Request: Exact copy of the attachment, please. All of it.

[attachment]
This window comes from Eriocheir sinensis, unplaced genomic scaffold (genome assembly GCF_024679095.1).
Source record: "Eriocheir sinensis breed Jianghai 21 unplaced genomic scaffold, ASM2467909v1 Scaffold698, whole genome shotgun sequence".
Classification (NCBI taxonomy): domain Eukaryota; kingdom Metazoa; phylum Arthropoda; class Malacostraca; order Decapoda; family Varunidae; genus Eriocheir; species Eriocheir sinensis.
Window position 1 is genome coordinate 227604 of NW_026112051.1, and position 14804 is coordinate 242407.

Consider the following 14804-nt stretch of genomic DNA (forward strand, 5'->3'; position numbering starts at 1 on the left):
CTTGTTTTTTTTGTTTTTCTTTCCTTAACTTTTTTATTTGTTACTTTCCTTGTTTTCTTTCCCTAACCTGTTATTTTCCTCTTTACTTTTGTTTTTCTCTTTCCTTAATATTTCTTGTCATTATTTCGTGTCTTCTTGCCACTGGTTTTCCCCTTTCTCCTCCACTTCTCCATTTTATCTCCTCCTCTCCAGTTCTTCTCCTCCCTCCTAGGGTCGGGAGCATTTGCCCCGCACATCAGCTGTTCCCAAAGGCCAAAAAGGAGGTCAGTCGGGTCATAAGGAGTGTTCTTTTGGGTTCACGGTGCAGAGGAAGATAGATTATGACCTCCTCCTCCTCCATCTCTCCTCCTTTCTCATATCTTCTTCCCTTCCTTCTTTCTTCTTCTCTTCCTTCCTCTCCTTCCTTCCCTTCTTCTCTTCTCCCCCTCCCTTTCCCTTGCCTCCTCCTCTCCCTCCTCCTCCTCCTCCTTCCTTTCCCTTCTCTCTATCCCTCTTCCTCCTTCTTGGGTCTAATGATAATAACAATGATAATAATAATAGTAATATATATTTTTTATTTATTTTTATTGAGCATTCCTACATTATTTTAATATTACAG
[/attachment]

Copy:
This window comes from Eriocheir sinensis, unplaced genomic scaffold (genome assembly GCF_024679095.1).
Source record: "Eriocheir sinensis breed Jianghai 21 unplaced genomic scaffold, ASM2467909v1 Scaffold698, whole genome shotgun sequence".
Classification (NCBI taxonomy): domain Eukaryota; kingdom Metazoa; phylum Arthropoda; class Malacostraca; order Decapoda; family Varunidae; genus Eriocheir; species Eriocheir sinensis.
Window position 1 is genome coordinate 227604 of NW_026112051.1, and position 14804 is coordinate 242407.

Consider the following 14804-nt stretch of genomic DNA (forward strand, 5'->3'; position numbering starts at 1 on the left):
CTTGTTTTTTTTGTTTTTCTTTCCTTAACTTTTTTATTTGTTACTTTCCTTGTTTTCTTTCCCTAACCTGTTATTTTCCTCTTTACTTTTGTTTTTCTCTTTCCTTAATATTTCTTGTCATTATTTCGTGTCTTCTTGCCACTGGTTTTCCCCTTTCTCCTCCACTTCTCCATTTTATCTCCTCCTCTCCAGTTCTTCTCCTCCCTCCTAGGGTCGGGAGCATTTGCCCCGCACATCAGCTGTTCCCAAAGGCCAAAAAGGAGGTCAGTCGGGTCATAAGGAGTGTTCTTTTGGGTTCACGGTGCAGAGGAAGATAGATTATGACCTCCTCCTCCTCCATCTCTCCTCCTTTCTCATATCTTCTTCCCTTCCTTCTTTCTTCTTCTCTTCCTTCCTCTCCTTCCTTCCCTTCTTCTCTTCTCCCCCTCCCTTTCCCTTGCCTCCTCCTCTCCCTCCTCCTCCTCCTCCTTCCTTTCCCTTCTCTCTATCCCTCTTCCTCCTTCTTGGGTCTAATGATAATAACAATGATAATAATAATAGTAATATATATTTTTTATTTATTTTTATTGAGCATTCCTACATTATTTTAATATTACAG